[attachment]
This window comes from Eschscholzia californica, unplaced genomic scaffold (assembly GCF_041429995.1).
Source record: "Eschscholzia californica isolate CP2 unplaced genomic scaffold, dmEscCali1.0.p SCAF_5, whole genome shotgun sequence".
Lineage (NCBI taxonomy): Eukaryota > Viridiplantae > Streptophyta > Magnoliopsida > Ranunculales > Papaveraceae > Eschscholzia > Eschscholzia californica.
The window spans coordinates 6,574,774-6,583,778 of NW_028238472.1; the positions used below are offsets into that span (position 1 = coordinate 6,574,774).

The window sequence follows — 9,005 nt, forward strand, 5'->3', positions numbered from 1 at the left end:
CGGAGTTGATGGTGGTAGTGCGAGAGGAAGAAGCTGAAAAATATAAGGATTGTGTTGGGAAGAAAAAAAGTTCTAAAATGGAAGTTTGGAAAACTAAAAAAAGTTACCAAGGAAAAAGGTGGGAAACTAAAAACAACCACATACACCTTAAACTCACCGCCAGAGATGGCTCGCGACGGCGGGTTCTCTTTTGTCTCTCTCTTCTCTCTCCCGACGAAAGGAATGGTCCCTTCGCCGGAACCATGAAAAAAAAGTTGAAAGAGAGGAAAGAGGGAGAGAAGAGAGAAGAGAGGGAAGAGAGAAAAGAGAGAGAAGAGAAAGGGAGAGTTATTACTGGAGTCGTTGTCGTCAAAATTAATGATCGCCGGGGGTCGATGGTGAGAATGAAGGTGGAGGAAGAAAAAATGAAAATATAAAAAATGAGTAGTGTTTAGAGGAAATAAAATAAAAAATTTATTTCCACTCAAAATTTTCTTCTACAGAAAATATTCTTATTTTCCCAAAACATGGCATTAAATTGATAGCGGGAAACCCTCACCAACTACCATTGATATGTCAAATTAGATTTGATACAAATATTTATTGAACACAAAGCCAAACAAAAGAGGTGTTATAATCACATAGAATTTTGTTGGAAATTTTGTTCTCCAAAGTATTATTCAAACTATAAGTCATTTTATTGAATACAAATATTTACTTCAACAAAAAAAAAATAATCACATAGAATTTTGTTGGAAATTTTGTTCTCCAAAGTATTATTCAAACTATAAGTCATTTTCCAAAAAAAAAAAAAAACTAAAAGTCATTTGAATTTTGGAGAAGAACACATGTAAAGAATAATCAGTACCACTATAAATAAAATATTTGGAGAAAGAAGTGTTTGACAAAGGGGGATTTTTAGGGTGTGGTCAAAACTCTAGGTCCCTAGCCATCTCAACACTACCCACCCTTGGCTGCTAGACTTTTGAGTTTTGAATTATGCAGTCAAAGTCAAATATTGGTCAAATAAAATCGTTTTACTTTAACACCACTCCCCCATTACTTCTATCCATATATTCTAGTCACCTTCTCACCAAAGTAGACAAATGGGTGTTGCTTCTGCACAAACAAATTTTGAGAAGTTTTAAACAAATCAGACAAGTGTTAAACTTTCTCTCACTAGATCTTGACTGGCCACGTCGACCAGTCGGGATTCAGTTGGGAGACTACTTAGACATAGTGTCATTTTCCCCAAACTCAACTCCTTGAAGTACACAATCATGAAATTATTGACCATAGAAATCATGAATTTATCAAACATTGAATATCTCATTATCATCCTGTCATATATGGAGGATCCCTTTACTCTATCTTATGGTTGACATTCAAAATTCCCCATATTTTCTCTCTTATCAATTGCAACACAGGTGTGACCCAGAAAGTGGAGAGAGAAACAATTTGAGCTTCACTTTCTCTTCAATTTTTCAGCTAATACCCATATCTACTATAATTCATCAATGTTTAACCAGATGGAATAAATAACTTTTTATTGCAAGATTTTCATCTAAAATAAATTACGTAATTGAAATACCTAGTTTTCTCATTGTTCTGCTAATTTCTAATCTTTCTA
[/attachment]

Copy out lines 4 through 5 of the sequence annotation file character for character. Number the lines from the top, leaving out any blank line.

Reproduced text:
The window spans coordinates 6,574,774-6,583,778 of NW_028238472.1; the positions used below are offsets into that span (position 1 = coordinate 6,574,774).

The window sequence follows — 9,005 nt, forward strand, 5'->3', positions numbered from 1 at the left end: